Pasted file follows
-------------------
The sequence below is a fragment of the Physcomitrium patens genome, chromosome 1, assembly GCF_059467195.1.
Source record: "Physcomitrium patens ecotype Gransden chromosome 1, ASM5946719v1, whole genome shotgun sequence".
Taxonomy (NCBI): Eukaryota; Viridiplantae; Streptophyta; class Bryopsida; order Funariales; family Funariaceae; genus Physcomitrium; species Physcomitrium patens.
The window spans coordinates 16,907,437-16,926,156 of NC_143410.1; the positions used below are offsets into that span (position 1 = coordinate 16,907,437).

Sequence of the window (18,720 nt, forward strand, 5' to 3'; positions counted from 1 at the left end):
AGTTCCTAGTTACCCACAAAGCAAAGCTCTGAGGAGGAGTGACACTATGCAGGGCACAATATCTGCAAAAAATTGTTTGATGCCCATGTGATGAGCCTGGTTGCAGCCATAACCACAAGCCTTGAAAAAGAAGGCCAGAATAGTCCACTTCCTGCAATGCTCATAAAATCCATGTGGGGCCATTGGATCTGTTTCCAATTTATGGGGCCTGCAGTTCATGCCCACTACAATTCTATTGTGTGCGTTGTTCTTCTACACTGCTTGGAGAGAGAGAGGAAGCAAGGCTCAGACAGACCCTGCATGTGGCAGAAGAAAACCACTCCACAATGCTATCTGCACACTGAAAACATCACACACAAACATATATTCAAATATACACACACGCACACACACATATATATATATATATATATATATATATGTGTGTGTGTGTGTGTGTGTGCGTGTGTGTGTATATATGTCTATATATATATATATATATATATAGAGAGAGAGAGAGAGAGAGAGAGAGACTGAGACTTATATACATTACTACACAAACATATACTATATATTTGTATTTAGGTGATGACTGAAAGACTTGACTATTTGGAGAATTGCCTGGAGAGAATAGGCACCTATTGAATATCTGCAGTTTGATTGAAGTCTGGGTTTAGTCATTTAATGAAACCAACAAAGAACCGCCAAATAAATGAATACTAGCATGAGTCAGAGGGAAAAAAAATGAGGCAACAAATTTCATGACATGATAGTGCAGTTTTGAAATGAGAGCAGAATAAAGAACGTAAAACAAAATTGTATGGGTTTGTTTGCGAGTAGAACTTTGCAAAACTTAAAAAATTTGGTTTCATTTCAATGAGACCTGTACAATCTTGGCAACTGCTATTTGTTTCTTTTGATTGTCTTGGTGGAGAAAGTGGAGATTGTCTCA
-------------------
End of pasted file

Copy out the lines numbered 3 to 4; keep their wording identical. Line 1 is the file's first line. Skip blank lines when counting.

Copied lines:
Taxonomy (NCBI): Eukaryota; Viridiplantae; Streptophyta; class Bryopsida; order Funariales; family Funariaceae; genus Physcomitrium; species Physcomitrium patens.
The window spans coordinates 16,907,437-16,926,156 of NC_143410.1; the positions used below are offsets into that span (position 1 = coordinate 16,907,437).